This beginner lesson will explain how to play piano in cut time, a common time signature you’ll definitely run into during your musical travels.
Cut time (also known as alla breve) is a time signature that essentially means two half notes per measure (or the equivalent of that in notes or rests).
Here is the time signature of cut time. The top number represents the number of beats per measure and the bottom number represents the type of note worth one beat.
Another way to represent cut time is with a “C” with a line through it.
So what makes cut time different from common time or 4/4? After all, both time signatures can fit four quarter notes per measure.
The difference is that in 2/2, the beats feel larger.
In 4/4, the beats follow a strong-weak-medium-weak feeling; in 2/2, it’s strong-weak strong-weak.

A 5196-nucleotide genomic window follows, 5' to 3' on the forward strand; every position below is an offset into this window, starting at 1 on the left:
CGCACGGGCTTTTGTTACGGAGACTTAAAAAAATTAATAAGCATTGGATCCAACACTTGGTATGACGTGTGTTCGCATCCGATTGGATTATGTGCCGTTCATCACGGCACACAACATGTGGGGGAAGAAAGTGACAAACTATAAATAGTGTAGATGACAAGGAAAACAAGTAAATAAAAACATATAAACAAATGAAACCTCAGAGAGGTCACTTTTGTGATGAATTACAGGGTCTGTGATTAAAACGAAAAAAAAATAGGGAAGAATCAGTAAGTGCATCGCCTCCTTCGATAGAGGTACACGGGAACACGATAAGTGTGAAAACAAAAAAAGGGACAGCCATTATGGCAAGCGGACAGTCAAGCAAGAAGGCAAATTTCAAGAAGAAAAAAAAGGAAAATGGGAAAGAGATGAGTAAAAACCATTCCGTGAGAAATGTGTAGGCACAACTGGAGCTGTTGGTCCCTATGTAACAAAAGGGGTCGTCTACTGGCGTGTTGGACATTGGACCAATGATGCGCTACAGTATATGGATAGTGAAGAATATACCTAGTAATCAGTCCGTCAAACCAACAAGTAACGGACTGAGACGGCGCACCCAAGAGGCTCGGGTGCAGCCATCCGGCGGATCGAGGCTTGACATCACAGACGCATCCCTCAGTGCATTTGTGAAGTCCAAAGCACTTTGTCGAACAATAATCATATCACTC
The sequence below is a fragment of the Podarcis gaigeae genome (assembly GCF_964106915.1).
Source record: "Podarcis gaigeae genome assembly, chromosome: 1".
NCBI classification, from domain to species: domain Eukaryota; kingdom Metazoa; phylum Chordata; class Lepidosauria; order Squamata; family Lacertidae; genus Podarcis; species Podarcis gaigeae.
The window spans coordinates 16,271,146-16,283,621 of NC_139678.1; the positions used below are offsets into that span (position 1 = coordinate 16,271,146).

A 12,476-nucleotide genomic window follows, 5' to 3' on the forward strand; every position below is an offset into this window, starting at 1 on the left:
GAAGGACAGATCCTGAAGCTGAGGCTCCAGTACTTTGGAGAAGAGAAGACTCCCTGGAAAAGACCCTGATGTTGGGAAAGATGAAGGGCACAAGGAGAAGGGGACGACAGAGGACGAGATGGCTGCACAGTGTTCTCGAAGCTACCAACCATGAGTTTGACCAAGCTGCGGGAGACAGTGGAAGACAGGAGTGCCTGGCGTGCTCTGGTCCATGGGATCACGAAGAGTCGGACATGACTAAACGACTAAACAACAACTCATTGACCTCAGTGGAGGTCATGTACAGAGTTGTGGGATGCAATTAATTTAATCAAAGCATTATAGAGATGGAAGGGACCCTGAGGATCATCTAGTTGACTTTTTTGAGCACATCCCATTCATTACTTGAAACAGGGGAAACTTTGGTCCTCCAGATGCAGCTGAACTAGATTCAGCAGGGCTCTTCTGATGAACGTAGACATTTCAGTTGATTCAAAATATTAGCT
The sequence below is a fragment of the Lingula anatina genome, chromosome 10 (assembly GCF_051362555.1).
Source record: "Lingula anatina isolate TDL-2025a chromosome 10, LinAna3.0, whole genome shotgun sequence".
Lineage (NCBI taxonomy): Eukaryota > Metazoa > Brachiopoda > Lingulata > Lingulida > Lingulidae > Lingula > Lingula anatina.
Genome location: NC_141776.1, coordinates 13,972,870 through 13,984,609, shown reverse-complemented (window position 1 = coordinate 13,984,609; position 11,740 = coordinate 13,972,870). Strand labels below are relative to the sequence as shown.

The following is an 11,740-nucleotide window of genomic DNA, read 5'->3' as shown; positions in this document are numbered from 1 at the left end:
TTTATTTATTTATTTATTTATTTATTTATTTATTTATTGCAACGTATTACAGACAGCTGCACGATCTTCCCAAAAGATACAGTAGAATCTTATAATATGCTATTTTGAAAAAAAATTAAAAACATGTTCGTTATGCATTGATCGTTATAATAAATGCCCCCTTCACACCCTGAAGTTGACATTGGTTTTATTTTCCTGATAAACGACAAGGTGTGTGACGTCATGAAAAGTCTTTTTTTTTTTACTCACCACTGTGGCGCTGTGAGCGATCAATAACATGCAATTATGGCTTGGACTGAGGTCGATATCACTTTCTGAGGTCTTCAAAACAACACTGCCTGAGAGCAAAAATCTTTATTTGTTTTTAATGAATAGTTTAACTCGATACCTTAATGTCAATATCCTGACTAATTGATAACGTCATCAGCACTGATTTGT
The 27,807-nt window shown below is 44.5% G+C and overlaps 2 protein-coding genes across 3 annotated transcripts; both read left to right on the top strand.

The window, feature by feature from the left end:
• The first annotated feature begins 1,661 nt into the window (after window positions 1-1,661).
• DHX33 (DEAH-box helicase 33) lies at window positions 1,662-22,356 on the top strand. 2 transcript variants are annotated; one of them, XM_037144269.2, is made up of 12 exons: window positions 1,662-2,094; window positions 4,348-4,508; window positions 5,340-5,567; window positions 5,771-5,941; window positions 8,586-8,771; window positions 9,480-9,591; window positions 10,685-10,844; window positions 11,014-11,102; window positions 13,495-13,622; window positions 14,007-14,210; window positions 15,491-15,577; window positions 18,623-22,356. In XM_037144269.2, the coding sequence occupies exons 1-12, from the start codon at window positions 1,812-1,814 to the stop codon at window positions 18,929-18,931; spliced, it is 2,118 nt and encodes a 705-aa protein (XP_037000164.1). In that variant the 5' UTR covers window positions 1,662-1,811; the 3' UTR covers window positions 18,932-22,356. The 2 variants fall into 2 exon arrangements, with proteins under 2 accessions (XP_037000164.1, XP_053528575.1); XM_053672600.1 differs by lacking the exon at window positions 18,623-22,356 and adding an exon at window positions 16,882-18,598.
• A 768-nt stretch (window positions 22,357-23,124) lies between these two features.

Count: 1 and 2 and
Count: 1 2 3 4
Alla breve can be confusing if you’re used to quarter notes equaling 1 beat.
So, it’s time to reset your brain! Start seeing half notes as equaling 1 beat. Everything kind of “halves” like this:
In a way, notes are “cut” in half from their value in 4/4.
🔥🎹 HOT TIP! If you want a quick, no-nonsense explanation of key theory concepts, check out our lesson Piano Music Theory That’s Actually Useful.
You can count music in 2/2 like this:
Here’s an example:
Try clapping and counting this beat with a metronome. Then, try playing and counting at the piano.
You’ll notice that because we have no sixteenth notes, music can look “cleaner” (and even less intimidating!) in 2/2.
If you’re ever in doubt, stop playing, count the rhythm, and write it down. We hope this lesson helps!
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